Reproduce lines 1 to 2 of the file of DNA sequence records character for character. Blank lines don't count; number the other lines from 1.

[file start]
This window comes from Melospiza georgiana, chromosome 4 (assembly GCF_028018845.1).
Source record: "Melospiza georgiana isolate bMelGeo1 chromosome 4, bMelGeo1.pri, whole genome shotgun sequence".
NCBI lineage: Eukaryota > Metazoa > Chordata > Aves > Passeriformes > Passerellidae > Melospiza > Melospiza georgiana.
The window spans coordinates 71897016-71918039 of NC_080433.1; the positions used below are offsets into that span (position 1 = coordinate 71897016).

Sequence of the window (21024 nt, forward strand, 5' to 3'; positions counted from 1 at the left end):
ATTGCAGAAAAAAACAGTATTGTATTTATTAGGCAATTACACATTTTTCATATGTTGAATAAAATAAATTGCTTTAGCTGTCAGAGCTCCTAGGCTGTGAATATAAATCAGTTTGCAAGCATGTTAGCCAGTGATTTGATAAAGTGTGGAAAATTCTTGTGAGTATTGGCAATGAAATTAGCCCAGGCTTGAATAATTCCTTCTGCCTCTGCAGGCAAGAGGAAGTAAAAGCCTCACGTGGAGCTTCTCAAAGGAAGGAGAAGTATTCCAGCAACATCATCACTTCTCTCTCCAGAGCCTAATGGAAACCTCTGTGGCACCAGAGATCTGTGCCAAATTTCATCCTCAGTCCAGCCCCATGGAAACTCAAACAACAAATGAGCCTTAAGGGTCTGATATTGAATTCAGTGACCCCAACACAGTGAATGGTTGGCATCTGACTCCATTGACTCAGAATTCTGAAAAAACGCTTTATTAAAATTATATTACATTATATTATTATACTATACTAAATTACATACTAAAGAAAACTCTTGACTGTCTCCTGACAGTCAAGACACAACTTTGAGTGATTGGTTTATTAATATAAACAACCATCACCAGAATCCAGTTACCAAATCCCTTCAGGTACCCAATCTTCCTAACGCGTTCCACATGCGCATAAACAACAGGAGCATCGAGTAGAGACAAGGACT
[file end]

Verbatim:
This window comes from Melospiza georgiana, chromosome 4 (assembly GCF_028018845.1).
Source record: "Melospiza georgiana isolate bMelGeo1 chromosome 4, bMelGeo1.pri, whole genome shotgun sequence".